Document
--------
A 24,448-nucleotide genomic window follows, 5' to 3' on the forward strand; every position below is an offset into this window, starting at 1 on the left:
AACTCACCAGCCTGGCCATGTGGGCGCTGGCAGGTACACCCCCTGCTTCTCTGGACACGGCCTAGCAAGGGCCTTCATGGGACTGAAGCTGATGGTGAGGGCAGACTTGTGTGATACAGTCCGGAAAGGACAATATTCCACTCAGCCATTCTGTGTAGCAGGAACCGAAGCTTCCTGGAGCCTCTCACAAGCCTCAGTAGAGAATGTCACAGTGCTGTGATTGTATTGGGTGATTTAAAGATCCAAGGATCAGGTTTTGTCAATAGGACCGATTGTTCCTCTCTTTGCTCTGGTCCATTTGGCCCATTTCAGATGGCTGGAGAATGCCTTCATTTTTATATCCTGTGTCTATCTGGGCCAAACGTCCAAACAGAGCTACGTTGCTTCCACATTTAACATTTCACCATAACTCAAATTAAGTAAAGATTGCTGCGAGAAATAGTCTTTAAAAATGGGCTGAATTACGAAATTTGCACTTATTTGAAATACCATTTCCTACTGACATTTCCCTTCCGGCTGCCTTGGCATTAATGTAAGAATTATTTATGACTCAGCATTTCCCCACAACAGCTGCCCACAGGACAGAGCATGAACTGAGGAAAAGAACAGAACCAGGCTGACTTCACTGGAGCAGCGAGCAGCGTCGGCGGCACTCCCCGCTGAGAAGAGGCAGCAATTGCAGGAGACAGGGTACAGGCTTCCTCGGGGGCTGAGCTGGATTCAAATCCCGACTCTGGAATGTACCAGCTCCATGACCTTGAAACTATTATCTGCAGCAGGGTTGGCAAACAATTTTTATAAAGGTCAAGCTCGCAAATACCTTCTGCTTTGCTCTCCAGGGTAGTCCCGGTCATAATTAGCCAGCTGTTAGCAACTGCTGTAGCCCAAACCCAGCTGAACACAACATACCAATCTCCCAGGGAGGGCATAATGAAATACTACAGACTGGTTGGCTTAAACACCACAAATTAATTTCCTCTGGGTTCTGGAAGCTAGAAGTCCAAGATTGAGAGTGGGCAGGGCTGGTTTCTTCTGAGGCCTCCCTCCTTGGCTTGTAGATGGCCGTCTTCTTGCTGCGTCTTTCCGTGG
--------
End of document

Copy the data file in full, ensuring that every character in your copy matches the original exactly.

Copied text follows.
A 24,448-nucleotide genomic window follows, 5' to 3' on the forward strand; every position below is an offset into this window, starting at 1 on the left:
AACTCACCAGCCTGGCCATGTGGGCGCTGGCAGGTACACCCCCTGCTTCTCTGGACACGGCCTAGCAAGGGCCTTCATGGGACTGAAGCTGATGGTGAGGGCAGACTTGTGTGATACAGTCCGGAAAGGACAATATTCCACTCAGCCATTCTGTGTAGCAGGAACCGAAGCTTCCTGGAGCCTCTCACAAGCCTCAGTAGAGAATGTCACAGTGCTGTGATTGTATTGGGTGATTTAAAGATCCAAGGATCAGGTTTTGTCAATAGGACCGATTGTTCCTCTCTTTGCTCTGGTCCATTTGGCCCATTTCAGATGGCTGGAGAATGCCTTCATTTTTATATCCTGTGTCTATCTGGGCCAAACGTCCAAACAGAGCTACGTTGCTTCCACATTTAACATTTCACCATAACTCAAATTAAGTAAAGATTGCTGCGAGAAATAGTCTTTAAAAATGGGCTGAATTACGAAATTTGCACTTATTTGAAATACCATTTCCTACTGACATTTCCCTTCCGGCTGCCTTGGCATTAATGTAAGAATTATTTATGACTCAGCATTTCCCCACAACAGCTGCCCACAGGACAGAGCATGAACTGAGGAAAAGAACAGAACCAGGCTGACTTCACTGGAGCAGCGAGCAGCGTCGGCGGCACTCCCCGCTGAGAAGAGGCAGCAATTGCAGGAGACAGGGTACAGGCTTCCTCGGGGGCTGAGCTGGATTCAAATCCCGACTCTGGAATGTACCAGCTCCATGACCTTGAAACTATTATCTGCAGCAGGGTTGGCAAACAATTTTTATAAAGGTCAAGCTCGCAAATACCTTCTGCTTTGCTCTCCAGGGTAGTCCCGGTCATAATTAGCCAGCTGTTAGCAACTGCTGTAGCCCAAACCCAGCTGAACACAACATACCAATCTCCCAGGGAGGGCATAATGAAATACTACAGACTGGTTGGCTTAAACACCACAAATTAATTTCCTCTGGGTTCTGGAAGCTAGAAGTCCAAGATTGAGAGTGGGCAGGGCTGGTTTCTTCTGAGGCCTCCCTCCTTGGCTTGTAGATGGCCGTCTTCTTGCTGCGTCTTTCCGTGG